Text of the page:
See, some people know how to play the system, while the rest whines or waits for a handout from Hussein. Thanks for subsidizing my free Lexus SUV with your taxes, while you ride your bikes.


Anonymous said...

I fill up my car about once every 2 weeks. I got gas yesterday for $3.86. Last time it was $4.02. The fall in prices is starting already. If you want to make money, load up on oil puts and you will retire very quickly.

Anonymous said...

seen those motorized electric bicycles yet? price went from 200 to 500 bucks......and if in europe with socialized medicine paid out health insurance cosys ? and hospital costs and millions for for profit health care coasts and thought dee grannie had no health care lived to 100 had a doctor.....mama had heakth care...no family doctor lived to 80???

Anonymous said...

Can someone tell what per cent of the American demand for oil is military-related?

It seems like if we weren't trying to take over the world, we wouldn't need so much of that stuff.

Anonymous said...

buy those oil puts and you will be in the food lines at the end of the year next to the housing gamblers.

HOUSE2008 said...

The oil companies right this minute have , ready, 68 MILLION acres of Federal Land that has been leased to them that they haven't tapped for the last what 10years! Folks that's 68 M-I-L-L-I-O-N ACRES. That's the size of some states. The business model of the oil companies dont follow traditional business. It's NOT in their interest to find the cheapest most efficient way to produce oile & refine it while passing it along to consumers. Unlike the competiotion between say Wal_mart & Target & Kmart & Sears. Sams club vs Costco. So there you have it. At 130 + a barrell why would you "look" for more oil if I was paying you for the SAME amount of oil I brought out of the ground as I did 5 years ago. There is NO competition between the big oil companies. I just find iot ironic that the stock market is starting to eat their own.....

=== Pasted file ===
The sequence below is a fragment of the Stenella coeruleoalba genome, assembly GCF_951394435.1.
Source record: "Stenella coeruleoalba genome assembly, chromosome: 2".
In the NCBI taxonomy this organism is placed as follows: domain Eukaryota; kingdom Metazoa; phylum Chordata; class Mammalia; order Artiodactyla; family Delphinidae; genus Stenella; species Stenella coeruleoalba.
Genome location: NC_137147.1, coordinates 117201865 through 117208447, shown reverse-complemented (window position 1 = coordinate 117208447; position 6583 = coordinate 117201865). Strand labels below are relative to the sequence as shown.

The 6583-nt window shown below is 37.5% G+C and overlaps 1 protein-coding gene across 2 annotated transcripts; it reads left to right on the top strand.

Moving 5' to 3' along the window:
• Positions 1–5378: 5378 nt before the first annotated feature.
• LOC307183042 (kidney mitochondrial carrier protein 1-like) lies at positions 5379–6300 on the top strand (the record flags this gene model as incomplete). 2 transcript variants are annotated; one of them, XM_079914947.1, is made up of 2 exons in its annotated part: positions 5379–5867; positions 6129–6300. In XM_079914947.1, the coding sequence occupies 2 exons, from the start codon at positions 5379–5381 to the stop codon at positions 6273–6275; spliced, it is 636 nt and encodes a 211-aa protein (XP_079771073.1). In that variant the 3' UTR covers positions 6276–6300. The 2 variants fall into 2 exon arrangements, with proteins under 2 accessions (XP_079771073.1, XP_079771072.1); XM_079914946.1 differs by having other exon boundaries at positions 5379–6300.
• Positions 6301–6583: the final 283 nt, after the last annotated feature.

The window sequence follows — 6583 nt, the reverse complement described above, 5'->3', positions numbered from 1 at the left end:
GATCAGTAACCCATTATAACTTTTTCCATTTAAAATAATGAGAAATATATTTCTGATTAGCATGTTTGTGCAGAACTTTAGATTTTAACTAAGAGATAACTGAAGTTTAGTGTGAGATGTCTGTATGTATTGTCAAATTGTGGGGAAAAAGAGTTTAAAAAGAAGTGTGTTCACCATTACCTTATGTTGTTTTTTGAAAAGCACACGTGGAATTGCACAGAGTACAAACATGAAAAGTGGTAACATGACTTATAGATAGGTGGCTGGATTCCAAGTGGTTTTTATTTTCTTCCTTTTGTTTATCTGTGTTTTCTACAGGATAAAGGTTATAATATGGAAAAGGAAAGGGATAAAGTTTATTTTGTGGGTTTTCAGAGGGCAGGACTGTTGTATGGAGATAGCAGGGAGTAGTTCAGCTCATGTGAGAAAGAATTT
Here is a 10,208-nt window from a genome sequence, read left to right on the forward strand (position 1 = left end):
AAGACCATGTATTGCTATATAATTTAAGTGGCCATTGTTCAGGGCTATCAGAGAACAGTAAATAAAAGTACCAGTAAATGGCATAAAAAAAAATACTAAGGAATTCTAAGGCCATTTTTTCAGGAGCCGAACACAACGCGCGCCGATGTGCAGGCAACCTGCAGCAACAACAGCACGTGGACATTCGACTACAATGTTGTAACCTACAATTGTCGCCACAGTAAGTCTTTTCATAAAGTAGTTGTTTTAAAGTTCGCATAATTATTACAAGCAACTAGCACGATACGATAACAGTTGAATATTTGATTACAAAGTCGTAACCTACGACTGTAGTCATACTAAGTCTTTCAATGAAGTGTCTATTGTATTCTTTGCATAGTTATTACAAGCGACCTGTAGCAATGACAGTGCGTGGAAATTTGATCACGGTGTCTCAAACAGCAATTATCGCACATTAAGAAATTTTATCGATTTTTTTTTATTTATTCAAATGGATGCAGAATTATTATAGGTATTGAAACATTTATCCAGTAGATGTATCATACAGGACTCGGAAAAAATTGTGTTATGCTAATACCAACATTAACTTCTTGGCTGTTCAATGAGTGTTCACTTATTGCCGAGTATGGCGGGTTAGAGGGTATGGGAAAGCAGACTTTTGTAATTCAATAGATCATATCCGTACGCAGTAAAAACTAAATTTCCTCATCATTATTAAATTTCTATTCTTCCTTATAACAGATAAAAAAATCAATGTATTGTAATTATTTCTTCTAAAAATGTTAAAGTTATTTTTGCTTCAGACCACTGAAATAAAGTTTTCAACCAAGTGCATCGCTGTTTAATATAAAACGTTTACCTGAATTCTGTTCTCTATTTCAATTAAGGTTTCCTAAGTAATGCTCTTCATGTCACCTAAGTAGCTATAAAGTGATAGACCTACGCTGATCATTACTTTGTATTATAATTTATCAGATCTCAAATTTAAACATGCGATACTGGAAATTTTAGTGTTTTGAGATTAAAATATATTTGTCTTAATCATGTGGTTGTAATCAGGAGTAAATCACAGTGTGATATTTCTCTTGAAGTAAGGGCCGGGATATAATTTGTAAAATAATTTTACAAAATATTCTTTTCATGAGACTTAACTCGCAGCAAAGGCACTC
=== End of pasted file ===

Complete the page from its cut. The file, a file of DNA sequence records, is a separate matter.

Anonymous said...

You've been gamed by the Democratic Congress, the crooks on Wall Street, and by the two oilmen you voted into the White House, TWICE:

BusinessWeek -- And so I give you just one week of news from the oil market. To be more exact, it's the oil news from the seven days preceding our Energy Secretary's comments about supply and demand.

"[U.S.] demand for oil over the first five months of the year was off 2.5%* from last year." —American Petroleum Institute, June 18, 2008, Associated Press Online (*Translation: We are using approximately 525,000 fewer barrels of oil per day.)